3 April: Today in U.S. military history

The Martin B-57A Canberra. (U.S. Air Force photo)

1865: A day after the Confederate government evacuates by rail, Union troops march into the Confederate capital of Richmond, Va. Retreating Soldiers and citizens set buildings on fire as they depart, and the conflagration will consume some 35 blocks of Richmond. It takes Union soldiers until the afternoon to contain the blaze. President Abraham Lincoln tours the captured city the next day.

The Civil War will be over in just six days.

1942: Japan’s 14th Army, led by Lt. Gen. Masaharu Homma, launches a major offensive against American and Filipino forces on the Bataan Peninsula. In six days, the 75,000 defenders, already weakened by starvation and disease, will have no choice but to surrender to the Japanese.

1946: Gen. Homma is convicted of nearly 50 counts of war crimes for his troops’ treatment of prisoners in the Bataan Death March, and is executed by firing squad.

1965: (Featured image) Two B-57 Canberra bombers, supported by a C-130 flare ship, fly the first interdiction mission on the Ho Chi Minh Trail in Southeast Laos. Aircrews will fly over 100,000 sorties in the covert Operation STEEL TIGER in an attempt to stem the flow of Communist forces and matériel into South Vietnam through Laos.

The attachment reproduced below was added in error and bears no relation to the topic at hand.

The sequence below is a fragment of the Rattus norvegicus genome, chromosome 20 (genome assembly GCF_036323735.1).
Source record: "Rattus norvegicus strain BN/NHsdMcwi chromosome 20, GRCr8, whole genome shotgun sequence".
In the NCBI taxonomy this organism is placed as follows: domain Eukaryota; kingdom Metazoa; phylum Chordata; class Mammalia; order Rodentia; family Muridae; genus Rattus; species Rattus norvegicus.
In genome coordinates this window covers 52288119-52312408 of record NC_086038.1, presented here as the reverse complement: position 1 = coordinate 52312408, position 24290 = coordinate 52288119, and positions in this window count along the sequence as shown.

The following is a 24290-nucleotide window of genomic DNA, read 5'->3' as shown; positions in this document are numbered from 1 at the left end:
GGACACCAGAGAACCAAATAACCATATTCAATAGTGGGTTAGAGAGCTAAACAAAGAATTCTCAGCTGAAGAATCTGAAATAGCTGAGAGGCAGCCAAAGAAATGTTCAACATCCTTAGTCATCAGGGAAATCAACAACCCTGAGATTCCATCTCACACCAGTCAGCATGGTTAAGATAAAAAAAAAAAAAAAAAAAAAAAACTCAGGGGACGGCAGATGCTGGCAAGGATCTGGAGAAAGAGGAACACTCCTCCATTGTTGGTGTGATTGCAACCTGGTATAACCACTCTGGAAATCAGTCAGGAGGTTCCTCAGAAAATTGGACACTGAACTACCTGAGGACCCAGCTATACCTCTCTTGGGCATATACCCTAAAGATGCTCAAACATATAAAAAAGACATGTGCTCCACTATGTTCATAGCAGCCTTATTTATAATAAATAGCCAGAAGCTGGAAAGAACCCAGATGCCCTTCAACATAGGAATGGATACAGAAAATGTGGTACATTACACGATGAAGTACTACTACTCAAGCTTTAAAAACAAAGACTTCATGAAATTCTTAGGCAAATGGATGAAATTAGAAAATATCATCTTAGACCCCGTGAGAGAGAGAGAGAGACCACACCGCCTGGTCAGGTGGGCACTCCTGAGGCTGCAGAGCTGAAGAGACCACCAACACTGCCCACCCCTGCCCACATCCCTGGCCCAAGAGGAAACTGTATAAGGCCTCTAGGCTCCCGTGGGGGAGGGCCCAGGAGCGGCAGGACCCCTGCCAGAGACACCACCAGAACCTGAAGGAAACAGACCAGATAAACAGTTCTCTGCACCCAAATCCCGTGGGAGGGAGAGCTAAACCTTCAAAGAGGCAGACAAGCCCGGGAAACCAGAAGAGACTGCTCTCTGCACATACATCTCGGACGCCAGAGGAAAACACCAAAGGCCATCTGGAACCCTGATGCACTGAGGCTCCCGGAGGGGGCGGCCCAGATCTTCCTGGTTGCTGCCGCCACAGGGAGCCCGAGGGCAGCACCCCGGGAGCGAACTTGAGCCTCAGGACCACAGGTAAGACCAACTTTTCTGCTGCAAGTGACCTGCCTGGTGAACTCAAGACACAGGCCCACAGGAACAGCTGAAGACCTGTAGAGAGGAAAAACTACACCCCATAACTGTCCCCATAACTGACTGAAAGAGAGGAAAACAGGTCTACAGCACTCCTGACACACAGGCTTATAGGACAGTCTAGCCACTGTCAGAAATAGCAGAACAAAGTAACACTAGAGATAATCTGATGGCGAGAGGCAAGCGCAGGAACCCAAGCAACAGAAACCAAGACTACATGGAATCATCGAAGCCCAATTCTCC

In North Vietnam, the Air Force targets the vital Paul Doumer Bridge for the first time. The mile-long bridge is the only span across the Red River connecting Hanoi to Haiphong Harbor, and withstands strike after strike – including several direct hits – and becomes a symbol of communist resistance to the U.S. bombing campaign.

Air Force photo of the Paul Doumer Bridge – now known as the Long Bien Bridge.

Famed triple ace Col. Robin Olds and four of his fellow pilots will earn the Air Force Cross on one mission against the heavily defended site in 1967. The bridge remains in operation until a flight of F-4 “Phantoms” knock it out – temporarily – with laser-guided bombs in May 1972. It returns to full service a year later and remains in use today.

1969: Secretary of Defense Melvin Laird introduces “Vietnamization,” the Nixon Administration’s plan to gradually withdraw U.S. combat forces while preparing the South Vietnamese to assume responsibility for the conflict, which had already cost over 30,000 American lives.

Author: Chris Carter

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